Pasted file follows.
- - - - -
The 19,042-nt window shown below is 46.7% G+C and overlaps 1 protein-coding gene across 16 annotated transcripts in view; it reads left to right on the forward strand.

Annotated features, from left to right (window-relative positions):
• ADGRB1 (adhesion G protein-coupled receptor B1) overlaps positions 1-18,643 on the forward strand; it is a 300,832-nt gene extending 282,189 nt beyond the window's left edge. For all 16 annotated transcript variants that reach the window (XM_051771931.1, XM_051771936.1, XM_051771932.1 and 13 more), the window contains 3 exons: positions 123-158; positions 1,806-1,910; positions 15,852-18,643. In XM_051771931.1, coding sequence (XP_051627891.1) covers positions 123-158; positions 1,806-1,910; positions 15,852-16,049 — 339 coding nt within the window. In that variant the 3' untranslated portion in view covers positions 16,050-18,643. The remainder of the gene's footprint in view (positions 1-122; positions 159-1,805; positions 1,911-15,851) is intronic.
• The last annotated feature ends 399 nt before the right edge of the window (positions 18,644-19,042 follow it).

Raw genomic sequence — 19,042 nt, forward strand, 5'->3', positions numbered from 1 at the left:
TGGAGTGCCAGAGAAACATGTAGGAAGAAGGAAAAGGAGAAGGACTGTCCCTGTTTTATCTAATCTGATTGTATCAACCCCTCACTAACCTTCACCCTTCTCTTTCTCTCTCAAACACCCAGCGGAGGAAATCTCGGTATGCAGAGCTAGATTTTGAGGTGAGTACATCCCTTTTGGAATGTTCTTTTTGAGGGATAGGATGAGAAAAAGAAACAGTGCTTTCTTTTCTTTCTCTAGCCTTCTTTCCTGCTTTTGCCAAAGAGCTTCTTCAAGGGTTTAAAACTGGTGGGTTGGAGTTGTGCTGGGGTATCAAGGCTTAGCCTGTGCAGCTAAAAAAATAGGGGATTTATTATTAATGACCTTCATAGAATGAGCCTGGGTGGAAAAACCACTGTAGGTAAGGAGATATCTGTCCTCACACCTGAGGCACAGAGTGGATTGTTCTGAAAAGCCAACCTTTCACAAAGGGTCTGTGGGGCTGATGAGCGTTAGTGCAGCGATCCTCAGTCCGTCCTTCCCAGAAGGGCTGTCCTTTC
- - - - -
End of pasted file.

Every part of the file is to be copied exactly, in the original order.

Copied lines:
The 19,042-nt window shown below is 46.7% G+C and overlaps 1 protein-coding gene across 16 annotated transcripts in view; it reads left to right on the forward strand.

Annotated features, from left to right (window-relative positions):
• ADGRB1 (adhesion G protein-coupled receptor B1) overlaps positions 1-18,643 on the forward strand; it is a 300,832-nt gene extending 282,189 nt beyond the window's left edge. For all 16 annotated transcript variants that reach the window (XM_051771931.1, XM_051771936.1, XM_051771932.1 and 13 more), the window contains 3 exons: positions 123-158; positions 1,806-1,910; positions 15,852-18,643. In XM_051771931.1, coding sequence (XP_051627891.1) covers positions 123-158; positions 1,806-1,910; positions 15,852-16,049 — 339 coding nt within the window. In that variant the 3' untranslated portion in view covers positions 16,050-18,643. The remainder of the gene's footprint in view (positions 1-122; positions 159-1,805; positions 1,911-15,851) is intronic.
• The last annotated feature ends 399 nt before the right edge of the window (positions 18,644-19,042 follow it).

Raw genomic sequence — 19,042 nt, forward strand, 5'->3', positions numbered from 1 at the left:
TGGAGTGCCAGAGAAACATGTAGGAAGAAGGAAAAGGAGAAGGACTGTCCCTGTTTTATCTAATCTGATTGTATCAACCCCTCACTAACCTTCACCCTTCTCTTTCTCTCTCAAACACCCAGCGGAGGAAATCTCGGTATGCAGAGCTAGATTTTGAGGTGAGTACATCCCTTTTGGAATGTTCTTTTTGAGGGATAGGATGAGAAAAAGAAACAGTGCTTTCTTTTCTTTCTCTAGCCTTCTTTCCTGCTTTTGCCAAAGAGCTTCTTCAAGGGTTTAAAACTGGTGGGTTGGAGTTGTGCTGGGGTATCAAGGCTTAGCCTGTGCAGCTAAAAAAATAGGGGATTTATTATTAATGACCTTCATAGAATGAGCCTGGGTGGAAAAACCACTGTAGGTAAGGAGATATCTGTCCTCACACCTGAGGCACAGAGTGGATTGTTCTGAAAAGCCAACCTTTCACAAAGGGTCTGTGGGGCTGATGAGCGTTAGTGCAGCGATCCTCAGTCCGTCCTTCCCAGAAGGGCTGTCCTTTC